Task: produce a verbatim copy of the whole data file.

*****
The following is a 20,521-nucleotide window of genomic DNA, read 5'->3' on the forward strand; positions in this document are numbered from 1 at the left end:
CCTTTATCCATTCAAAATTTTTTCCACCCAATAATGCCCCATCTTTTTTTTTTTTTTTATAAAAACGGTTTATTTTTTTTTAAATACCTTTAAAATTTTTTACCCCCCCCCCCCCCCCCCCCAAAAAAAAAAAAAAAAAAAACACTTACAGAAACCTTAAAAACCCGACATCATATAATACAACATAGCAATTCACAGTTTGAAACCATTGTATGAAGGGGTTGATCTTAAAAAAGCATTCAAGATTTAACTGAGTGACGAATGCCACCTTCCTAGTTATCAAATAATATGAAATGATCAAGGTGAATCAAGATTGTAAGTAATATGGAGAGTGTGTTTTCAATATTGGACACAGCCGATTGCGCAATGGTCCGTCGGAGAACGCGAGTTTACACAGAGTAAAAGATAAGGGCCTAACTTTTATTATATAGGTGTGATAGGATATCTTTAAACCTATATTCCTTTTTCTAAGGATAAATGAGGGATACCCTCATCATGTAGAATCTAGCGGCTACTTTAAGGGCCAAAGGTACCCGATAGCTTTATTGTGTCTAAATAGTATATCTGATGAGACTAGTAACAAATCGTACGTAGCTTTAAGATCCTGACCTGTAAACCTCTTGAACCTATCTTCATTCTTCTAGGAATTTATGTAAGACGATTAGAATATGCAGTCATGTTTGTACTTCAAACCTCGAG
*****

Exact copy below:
The following is a 20,521-nucleotide window of genomic DNA, read 5'->3' on the forward strand; positions in this document are numbered from 1 at the left end:
CCTTTATCCATTCAAAATTTTTTCCACCCAATAATGCCCCATCTTTTTTTTTTTTTTTATAAAAACGGTTTATTTTTTTTTAAATACCTTTAAAATTTTTTACCCCCCCCCCCCCCCCCCCCAAAAAAAAAAAAAAAAAAAACACTTACAGAAACCTTAAAAACCCGACATCATATAATACAACATAGCAATTCACAGTTTGAAACCATTGTATGAAGGGGTTGATCTTAAAAAAGCATTCAAGATTTAACTGAGTGACGAATGCCACCTTCCTAGTTATCAAATAATATGAAATGATCAAGGTGAATCAAGATTGTAAGTAATATGGAGAGTGTGTTTTCAATATTGGACACAGCCGATTGCGCAATGGTCCGTCGGAGAACGCGAGTTTACACAGAGTAAAAGATAAGGGCCTAACTTTTATTATATAGGTGTGATAGGATATCTTTAAACCTATATTCCTTTTTCTAAGGATAAATGAGGGATACCCTCATCATGTAGAATCTAGCGGCTACTTTAAGGGCCAAAGGTACCCGATAGCTTTATTGTGTCTAAATAGTATATCTGATGAGACTAGTAACAAATCGTACGTAGCTTTAAGATCCTGACCTGTAAACCTCTTGAACCTATCTTCATTCTTCTAGGAATTTATGTAAGACGATTAGAATATGCAGTCATGTTTGTACTTCAAACCTCGAG